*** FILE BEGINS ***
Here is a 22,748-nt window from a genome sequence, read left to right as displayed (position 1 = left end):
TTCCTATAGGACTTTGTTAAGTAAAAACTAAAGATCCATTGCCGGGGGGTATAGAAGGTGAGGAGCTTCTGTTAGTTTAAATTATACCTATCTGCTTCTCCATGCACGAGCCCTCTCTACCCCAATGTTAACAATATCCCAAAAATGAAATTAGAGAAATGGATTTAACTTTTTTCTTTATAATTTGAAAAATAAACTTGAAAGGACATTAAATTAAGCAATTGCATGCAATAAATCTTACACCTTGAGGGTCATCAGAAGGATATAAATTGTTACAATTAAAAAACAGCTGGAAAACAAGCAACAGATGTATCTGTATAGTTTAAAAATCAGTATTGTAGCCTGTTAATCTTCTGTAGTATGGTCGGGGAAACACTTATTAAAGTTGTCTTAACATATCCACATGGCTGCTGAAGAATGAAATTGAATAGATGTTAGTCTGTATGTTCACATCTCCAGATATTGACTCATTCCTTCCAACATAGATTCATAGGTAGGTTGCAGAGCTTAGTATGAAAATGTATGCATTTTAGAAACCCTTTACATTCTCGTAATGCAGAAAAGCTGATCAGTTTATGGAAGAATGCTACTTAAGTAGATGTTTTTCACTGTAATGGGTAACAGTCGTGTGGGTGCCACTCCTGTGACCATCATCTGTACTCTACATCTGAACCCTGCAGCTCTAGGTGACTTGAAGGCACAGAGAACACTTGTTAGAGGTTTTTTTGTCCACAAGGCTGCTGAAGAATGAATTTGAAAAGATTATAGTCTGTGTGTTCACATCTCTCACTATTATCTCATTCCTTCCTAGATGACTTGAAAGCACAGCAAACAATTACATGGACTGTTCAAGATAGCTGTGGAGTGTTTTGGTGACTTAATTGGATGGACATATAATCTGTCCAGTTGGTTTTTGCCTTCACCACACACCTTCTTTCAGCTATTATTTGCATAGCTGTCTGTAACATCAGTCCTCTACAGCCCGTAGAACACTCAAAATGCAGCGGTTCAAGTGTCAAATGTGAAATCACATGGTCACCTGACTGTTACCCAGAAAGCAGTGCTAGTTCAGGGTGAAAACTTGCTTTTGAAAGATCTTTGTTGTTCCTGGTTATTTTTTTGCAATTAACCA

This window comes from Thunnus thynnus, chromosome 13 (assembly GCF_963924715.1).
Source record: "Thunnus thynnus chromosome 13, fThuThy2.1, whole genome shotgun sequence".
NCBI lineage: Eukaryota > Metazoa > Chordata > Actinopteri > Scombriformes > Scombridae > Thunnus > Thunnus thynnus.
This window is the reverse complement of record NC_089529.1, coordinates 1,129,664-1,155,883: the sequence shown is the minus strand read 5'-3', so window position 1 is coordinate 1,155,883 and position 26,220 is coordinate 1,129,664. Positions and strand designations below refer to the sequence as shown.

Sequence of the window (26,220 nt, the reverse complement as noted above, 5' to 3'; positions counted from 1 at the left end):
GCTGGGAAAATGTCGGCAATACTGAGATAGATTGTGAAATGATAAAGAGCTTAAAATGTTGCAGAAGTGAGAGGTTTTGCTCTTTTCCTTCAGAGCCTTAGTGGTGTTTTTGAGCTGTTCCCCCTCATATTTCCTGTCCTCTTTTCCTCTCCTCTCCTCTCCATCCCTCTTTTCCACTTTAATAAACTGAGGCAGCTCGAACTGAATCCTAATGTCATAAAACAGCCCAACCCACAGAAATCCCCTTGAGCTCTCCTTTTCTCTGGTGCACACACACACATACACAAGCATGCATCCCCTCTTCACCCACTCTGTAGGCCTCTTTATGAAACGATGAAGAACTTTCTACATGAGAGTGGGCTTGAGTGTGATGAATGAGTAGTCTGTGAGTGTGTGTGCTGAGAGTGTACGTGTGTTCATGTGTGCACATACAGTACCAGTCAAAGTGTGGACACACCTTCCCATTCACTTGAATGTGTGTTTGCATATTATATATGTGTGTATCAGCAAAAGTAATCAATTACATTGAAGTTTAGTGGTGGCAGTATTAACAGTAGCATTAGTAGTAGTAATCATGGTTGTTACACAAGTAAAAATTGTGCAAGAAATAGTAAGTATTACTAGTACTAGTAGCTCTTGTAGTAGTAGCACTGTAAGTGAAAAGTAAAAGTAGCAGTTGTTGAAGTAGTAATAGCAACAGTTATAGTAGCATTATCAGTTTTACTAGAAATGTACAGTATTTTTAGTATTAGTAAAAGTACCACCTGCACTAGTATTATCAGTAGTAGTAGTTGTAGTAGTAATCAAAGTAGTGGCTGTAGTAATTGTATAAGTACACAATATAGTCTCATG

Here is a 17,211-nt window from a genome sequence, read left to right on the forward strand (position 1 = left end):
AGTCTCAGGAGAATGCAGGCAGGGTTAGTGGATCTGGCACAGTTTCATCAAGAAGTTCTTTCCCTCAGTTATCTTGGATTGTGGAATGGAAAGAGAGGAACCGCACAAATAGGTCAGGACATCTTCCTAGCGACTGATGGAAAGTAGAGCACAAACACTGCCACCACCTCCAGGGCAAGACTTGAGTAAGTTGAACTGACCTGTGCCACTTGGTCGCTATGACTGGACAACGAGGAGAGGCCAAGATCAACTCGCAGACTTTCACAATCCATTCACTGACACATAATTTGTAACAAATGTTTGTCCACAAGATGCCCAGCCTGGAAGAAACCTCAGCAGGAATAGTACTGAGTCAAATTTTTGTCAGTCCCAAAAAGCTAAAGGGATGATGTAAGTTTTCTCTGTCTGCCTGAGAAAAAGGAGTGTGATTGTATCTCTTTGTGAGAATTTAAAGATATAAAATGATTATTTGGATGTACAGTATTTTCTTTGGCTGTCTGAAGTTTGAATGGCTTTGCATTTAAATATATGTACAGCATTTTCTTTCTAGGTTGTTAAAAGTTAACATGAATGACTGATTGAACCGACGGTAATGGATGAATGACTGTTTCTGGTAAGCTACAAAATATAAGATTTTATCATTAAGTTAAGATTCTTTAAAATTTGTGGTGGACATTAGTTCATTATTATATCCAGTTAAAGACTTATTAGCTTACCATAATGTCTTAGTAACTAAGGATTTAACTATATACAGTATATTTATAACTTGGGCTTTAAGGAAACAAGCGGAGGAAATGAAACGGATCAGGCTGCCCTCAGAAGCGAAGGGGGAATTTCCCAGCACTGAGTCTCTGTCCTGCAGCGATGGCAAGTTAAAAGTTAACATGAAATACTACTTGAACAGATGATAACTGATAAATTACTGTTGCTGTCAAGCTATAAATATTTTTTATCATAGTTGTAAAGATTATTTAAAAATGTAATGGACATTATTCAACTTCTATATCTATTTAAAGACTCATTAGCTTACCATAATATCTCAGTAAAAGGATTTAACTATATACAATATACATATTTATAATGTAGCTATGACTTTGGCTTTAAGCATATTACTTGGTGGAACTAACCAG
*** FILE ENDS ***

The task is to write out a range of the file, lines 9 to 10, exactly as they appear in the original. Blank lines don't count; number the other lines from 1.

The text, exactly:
Here is a 17,211-nt window from a genome sequence, read left to right on the forward strand (position 1 = left end):
AGTCTCAGGAGAATGCAGGCAGGGTTAGTGGATCTGGCACAGTTTCATCAAGAAGTTCTTTCCCTCAGTTATCTTGGATTGTGGAATGGAAAGAGAGGAACCGCACAAATAGGTCAGGACATCTTCCTAGCGACTGATGGAAAGTAGAGCACAAACACTGCCACCACCTCCAGGGCAAGACTTGAGTAAGTTGAACTGACCTGTGCCACTTGGTCGCTATGACTGGACAACGAGGAGAGGCCAAGATCAACTCGCAGACTTTCACAATCCATTCACTGACACATAATTTGTAACAAATGTTTGTCCACAAGATGCCCAGCCTGGAAGAAACCTCAGCAGGAATAGTACTGAGTCAAATTTTTGTCAGTCCCAAAAAGCTAAAGGGATGATGTAAGTTTTCTCTGTCTGCCTGAGAAAAAGGAGTGTGATTGTATCTCTTTGTGAGAATTTAAAGATATAAAATGATTATTTGGATGTACAGTATTTTCTTTGGCTGTCTGAAGTTTGAATGGCTTTGCATTTAAATATATGTACAGCATTTTCTTTCTAGGTTGTTAAAAGTTAACATGAATGACTGATTGAACCGACGGTAATGGATGAATGACTGTTTCTGGTAAGCTACAAAATATAAGATTTTATCATTAAGTTAAGATTCTTTAAAATTTGTGGTGGACATTAGTTCATTATTATATCCAGTTAAAGACTTATTAGCTTACCATAATGTCTTAGTAACTAAGGATTTAACTATATACAGTATATTTATAACTTGGGCTTTAAGGAAACAAGCGGAGGAAATGAAACGGATCAGGCTGCCCTCAGAAGCGAAGGGGGAATTTCCCAGCACTGAGTCTCTGTCCTGCAGCGATGGCAAGTTAAAAGTTAACATGAAATACTACTTGAACAGATGATAACTGATAAATTACTGTTGCTGTCAAGCTATAAATATTTTTTATCATAGTTGTAAAGATTATTTAAAAATGTAATGGACATTATTCAACTTCTATATCTATTTAAAGACTCATTAGCTTACCATAATATCTCAGTAAAAGGATTTAACTATATACAATATACATATTTATAATGTAGCTATGACTTTGGCTTTAAGCATATTACTTGGTGGAACTAACCAG